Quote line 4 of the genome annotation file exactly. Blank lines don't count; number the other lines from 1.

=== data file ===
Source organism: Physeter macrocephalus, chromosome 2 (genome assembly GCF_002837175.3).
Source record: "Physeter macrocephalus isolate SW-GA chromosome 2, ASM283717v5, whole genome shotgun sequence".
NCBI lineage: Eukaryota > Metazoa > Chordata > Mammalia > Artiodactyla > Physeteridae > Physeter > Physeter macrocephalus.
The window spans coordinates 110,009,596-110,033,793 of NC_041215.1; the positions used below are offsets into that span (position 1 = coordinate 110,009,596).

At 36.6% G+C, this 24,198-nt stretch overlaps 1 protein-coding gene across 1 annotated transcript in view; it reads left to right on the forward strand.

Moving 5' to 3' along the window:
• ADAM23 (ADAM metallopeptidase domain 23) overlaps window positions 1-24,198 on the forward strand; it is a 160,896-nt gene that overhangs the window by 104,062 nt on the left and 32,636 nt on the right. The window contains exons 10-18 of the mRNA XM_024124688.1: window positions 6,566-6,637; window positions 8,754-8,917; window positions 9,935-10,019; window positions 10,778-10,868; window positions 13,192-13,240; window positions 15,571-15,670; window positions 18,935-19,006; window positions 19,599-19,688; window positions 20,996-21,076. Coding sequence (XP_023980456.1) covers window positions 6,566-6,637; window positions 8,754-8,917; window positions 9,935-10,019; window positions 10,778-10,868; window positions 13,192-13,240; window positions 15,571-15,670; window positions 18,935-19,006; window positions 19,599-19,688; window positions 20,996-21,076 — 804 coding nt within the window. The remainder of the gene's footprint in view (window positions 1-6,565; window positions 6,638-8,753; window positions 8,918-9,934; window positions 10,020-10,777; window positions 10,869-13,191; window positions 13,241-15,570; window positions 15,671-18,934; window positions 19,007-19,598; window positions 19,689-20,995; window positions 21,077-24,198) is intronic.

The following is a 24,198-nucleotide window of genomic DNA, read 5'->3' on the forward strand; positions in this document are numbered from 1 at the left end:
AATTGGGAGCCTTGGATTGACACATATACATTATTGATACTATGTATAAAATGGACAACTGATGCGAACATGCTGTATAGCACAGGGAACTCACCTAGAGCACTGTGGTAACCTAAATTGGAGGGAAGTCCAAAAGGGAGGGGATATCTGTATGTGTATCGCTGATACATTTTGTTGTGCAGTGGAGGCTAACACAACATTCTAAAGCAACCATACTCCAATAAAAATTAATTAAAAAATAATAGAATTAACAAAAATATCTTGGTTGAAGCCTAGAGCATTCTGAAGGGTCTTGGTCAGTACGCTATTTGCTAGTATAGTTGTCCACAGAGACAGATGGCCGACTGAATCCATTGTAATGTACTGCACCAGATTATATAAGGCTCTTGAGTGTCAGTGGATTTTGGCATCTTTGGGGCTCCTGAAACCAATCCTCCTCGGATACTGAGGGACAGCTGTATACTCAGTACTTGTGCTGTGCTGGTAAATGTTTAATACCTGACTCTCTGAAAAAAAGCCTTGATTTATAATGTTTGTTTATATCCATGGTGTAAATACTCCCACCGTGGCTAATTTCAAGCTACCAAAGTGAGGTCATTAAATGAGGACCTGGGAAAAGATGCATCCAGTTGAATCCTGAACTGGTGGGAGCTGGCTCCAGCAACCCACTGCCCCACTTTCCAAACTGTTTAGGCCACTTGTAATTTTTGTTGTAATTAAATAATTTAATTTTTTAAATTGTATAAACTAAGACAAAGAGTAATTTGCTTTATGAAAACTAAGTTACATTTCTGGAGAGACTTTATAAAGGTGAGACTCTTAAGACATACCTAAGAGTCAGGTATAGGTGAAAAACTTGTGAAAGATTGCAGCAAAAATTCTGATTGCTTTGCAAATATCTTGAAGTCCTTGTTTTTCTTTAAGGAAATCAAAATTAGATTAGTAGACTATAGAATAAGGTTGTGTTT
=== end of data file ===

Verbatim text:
The window spans coordinates 110,009,596-110,033,793 of NC_041215.1; the positions used below are offsets into that span (position 1 = coordinate 110,009,596).